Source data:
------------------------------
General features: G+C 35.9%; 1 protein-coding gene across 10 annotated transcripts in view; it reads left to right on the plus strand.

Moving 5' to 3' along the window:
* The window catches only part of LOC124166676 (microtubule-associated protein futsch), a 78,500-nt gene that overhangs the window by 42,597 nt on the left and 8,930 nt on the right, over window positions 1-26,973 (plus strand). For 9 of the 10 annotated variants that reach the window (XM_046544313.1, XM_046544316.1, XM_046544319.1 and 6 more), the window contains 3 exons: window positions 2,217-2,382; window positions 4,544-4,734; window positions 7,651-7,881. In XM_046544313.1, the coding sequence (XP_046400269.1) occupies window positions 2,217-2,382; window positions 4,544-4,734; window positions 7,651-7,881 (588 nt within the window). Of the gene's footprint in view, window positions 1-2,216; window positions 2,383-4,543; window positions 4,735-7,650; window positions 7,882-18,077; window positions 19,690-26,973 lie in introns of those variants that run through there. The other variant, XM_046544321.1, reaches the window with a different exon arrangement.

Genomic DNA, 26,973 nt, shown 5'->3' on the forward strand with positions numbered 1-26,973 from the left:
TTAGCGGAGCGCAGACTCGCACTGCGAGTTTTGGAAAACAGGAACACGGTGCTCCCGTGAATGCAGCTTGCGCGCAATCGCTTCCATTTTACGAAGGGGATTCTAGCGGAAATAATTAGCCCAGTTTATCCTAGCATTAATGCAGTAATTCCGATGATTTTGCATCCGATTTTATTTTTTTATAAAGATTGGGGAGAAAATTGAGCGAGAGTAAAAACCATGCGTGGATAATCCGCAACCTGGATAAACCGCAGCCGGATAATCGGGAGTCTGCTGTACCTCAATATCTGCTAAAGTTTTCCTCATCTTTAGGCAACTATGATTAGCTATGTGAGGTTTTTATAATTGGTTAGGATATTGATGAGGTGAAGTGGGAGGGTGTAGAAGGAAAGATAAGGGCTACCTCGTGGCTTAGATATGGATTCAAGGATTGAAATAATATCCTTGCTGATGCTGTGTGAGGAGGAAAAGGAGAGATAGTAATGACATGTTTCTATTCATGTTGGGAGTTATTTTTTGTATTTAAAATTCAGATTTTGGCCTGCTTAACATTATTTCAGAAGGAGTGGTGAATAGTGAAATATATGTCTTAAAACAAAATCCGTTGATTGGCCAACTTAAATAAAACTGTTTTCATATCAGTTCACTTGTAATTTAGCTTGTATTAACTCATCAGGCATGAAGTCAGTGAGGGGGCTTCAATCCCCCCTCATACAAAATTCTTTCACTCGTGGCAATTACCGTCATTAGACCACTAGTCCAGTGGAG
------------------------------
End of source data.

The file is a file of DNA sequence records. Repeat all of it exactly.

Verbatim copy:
General features: G+C 35.9%; 1 protein-coding gene across 10 annotated transcripts in view; it reads left to right on the plus strand.

Moving 5' to 3' along the window:
* The window catches only part of LOC124166676 (microtubule-associated protein futsch), a 78,500-nt gene that overhangs the window by 42,597 nt on the left and 8,930 nt on the right, over window positions 1-26,973 (plus strand). For 9 of the 10 annotated variants that reach the window (XM_046544313.1, XM_046544316.1, XM_046544319.1 and 6 more), the window contains 3 exons: window positions 2,217-2,382; window positions 4,544-4,734; window positions 7,651-7,881. In XM_046544313.1, the coding sequence (XP_046400269.1) occupies window positions 2,217-2,382; window positions 4,544-4,734; window positions 7,651-7,881 (588 nt within the window). Of the gene's footprint in view, window positions 1-2,216; window positions 2,383-4,543; window positions 4,735-7,650; window positions 7,882-18,077; window positions 19,690-26,973 lie in introns of those variants that run through there. The other variant, XM_046544321.1, reaches the window with a different exon arrangement.

Genomic DNA, 26,973 nt, shown 5'->3' on the forward strand with positions numbered 1-26,973 from the left:
TTAGCGGAGCGCAGACTCGCACTGCGAGTTTTGGAAAACAGGAACACGGTGCTCCCGTGAATGCAGCTTGCGCGCAATCGCTTCCATTTTACGAAGGGGATTCTAGCGGAAATAATTAGCCCAGTTTATCCTAGCATTAATGCAGTAATTCCGATGATTTTGCATCCGATTTTATTTTTTTATAAAGATTGGGGAGAAAATTGAGCGAGAGTAAAAACCATGCGTGGATAATCCGCAACCTGGATAAACCGCAGCCGGATAATCGGGAGTCTGCTGTACCTCAATATCTGCTAAAGTTTTCCTCATCTTTAGGCAACTATGATTAGCTATGTGAGGTTTTTATAATTGGTTAGGATATTGATGAGGTGAAGTGGGAGGGTGTAGAAGGAAAGATAAGGGCTACCTCGTGGCTTAGATATGGATTCAAGGATTGAAATAATATCCTTGCTGATGCTGTGTGAGGAGGAAAAGGAGAGATAGTAATGACATGTTTCTATTCATGTTGGGAGTTATTTTTTGTATTTAAAATTCAGATTTTGGCCTGCTTAACATTATTTCAGAAGGAGTGGTGAATAGTGAAATATATGTCTTAAAACAAAATCCGTTGATTGGCCAACTTAAATAAAACTGTTTTCATATCAGTTCACTTGTAATTTAGCTTGTATTAACTCATCAGGCATGAAGTCAGTGAGGGGGCTTCAATCCCCCCTCATACAAAATTCTTTCACTCGTGGCAATTACCGTCATTAGACCACTAGTCCAGTGGAG